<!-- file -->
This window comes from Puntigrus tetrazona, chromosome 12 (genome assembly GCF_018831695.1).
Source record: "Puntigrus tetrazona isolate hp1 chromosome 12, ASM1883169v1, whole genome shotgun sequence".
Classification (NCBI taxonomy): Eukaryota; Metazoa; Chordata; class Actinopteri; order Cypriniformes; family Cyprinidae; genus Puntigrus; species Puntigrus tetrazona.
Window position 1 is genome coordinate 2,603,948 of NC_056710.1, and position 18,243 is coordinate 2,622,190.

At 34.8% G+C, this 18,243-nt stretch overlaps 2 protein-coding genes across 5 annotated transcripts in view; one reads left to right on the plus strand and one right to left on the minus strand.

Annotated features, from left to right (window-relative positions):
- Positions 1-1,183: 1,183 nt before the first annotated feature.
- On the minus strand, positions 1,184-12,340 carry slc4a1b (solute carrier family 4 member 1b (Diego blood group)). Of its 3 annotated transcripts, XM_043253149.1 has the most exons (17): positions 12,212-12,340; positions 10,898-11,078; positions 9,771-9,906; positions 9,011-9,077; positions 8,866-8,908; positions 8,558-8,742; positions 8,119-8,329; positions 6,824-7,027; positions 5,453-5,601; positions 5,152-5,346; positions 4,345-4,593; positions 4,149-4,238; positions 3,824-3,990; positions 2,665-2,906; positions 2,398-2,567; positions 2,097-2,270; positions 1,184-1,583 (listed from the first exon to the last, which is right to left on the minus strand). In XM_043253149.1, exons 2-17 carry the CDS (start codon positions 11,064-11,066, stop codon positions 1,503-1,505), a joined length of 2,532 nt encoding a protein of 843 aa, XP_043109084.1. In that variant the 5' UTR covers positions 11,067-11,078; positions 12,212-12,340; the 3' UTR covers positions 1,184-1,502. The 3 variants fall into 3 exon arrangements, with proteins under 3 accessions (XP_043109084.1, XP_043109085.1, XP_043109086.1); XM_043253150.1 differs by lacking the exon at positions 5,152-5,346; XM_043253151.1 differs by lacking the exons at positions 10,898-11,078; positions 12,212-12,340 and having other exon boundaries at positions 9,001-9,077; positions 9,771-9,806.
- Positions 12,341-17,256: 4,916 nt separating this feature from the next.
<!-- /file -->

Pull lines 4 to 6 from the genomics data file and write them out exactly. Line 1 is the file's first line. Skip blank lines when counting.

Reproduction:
Window position 1 is genome coordinate 2,603,948 of NC_056710.1, and position 18,243 is coordinate 2,622,190.

At 34.8% G+C, this 18,243-nt stretch overlaps 2 protein-coding genes across 5 annotated transcripts in view; one reads left to right on the plus strand and one right to left on the minus strand.

Annotated features, from left to right (window-relative positions):